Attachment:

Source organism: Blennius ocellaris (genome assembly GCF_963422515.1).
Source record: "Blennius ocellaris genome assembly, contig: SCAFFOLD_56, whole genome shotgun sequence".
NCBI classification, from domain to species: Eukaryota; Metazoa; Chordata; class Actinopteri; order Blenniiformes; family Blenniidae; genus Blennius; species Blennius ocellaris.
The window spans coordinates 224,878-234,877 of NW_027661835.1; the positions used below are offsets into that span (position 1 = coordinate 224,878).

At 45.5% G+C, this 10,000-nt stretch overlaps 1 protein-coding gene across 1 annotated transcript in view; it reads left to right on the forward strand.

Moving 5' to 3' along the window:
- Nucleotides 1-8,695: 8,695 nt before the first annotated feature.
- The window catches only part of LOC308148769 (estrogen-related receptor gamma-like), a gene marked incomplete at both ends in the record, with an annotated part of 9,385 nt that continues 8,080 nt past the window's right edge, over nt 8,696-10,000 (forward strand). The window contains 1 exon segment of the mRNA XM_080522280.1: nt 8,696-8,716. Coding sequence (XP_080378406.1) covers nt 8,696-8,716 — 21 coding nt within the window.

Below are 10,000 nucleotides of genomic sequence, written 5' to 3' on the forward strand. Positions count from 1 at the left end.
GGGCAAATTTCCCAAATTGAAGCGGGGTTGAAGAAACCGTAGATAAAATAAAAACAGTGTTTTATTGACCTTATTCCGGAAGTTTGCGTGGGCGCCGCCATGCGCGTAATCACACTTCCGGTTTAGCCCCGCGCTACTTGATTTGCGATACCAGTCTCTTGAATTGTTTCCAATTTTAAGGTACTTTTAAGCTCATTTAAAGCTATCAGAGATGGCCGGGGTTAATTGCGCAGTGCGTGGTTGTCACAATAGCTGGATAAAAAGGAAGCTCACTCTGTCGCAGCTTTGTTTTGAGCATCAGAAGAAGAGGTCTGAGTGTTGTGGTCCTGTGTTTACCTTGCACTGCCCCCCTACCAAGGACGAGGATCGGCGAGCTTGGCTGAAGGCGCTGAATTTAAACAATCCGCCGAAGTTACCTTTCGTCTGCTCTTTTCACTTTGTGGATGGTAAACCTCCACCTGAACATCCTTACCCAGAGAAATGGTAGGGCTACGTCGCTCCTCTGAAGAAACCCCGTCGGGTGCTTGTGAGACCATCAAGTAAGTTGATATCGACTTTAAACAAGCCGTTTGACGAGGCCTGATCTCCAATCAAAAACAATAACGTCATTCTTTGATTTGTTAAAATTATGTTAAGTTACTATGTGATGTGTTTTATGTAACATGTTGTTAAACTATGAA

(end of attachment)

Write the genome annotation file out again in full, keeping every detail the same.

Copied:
Source organism: Blennius ocellaris (genome assembly GCF_963422515.1).
Source record: "Blennius ocellaris genome assembly, contig: SCAFFOLD_56, whole genome shotgun sequence".
NCBI classification, from domain to species: Eukaryota; Metazoa; Chordata; class Actinopteri; order Blenniiformes; family Blenniidae; genus Blennius; species Blennius ocellaris.
The window spans coordinates 224,878-234,877 of NW_027661835.1; the positions used below are offsets into that span (position 1 = coordinate 224,878).

At 45.5% G+C, this 10,000-nt stretch overlaps 1 protein-coding gene across 1 annotated transcript in view; it reads left to right on the forward strand.

Moving 5' to 3' along the window:
- Nucleotides 1-8,695: 8,695 nt before the first annotated feature.
- The window catches only part of LOC308148769 (estrogen-related receptor gamma-like), a gene marked incomplete at both ends in the record, with an annotated part of 9,385 nt that continues 8,080 nt past the window's right edge, over nt 8,696-10,000 (forward strand). The window contains 1 exon segment of the mRNA XM_080522280.1: nt 8,696-8,716. Coding sequence (XP_080378406.1) covers nt 8,696-8,716 — 21 coding nt within the window.

Below are 10,000 nucleotides of genomic sequence, written 5' to 3' on the forward strand. Positions count from 1 at the left end.
GGGCAAATTTCCCAAATTGAAGCGGGGTTGAAGAAACCGTAGATAAAATAAAAACAGTGTTTTATTGACCTTATTCCGGAAGTTTGCGTGGGCGCCGCCATGCGCGTAATCACACTTCCGGTTTAGCCCCGCGCTACTTGATTTGCGATACCAGTCTCTTGAATTGTTTCCAATTTTAAGGTACTTTTAAGCTCATTTAAAGCTATCAGAGATGGCCGGGGTTAATTGCGCAGTGCGTGGTTGTCACAATAGCTGGATAAAAAGGAAGCTCACTCTGTCGCAGCTTTGTTTTGAGCATCAGAAGAAGAGGTCTGAGTGTTGTGGTCCTGTGTTTACCTTGCACTGCCCCCCTACCAAGGACGAGGATCGGCGAGCTTGGCTGAAGGCGCTGAATTTAAACAATCCGCCGAAGTTACCTTTCGTCTGCTCTTTTCACTTTGTGGATGGTAAACCTCCACCTGAACATCCTTACCCAGAGAAATGGTAGGGCTACGTCGCTCCTCTGAAGAAACCCCGTCGGGTGCTTGTGAGACCATCAAGTAAGTTGATATCGACTTTAAACAAGCCGTTTGACGAGGCCTGATCTCCAATCAAAAACAATAACGTCATTCTTTGATTTGTTAAAATTATGTTAAGTTACTATGTGATGTGTTTTATGTAACATGTTGTTAAACTATGAA